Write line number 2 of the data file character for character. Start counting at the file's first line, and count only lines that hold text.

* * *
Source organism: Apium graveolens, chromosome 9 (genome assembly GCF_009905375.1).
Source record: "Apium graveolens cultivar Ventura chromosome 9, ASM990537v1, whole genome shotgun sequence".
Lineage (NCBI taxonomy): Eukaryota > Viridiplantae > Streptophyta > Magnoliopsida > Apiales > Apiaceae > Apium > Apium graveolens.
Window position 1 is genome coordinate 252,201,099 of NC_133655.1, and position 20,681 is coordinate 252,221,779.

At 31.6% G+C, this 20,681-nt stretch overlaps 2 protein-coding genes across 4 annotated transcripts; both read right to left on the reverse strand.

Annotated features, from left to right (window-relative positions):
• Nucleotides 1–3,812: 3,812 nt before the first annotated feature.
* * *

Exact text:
Source record: "Apium graveolens cultivar Ventura chromosome 9, ASM990537v1, whole genome shotgun sequence".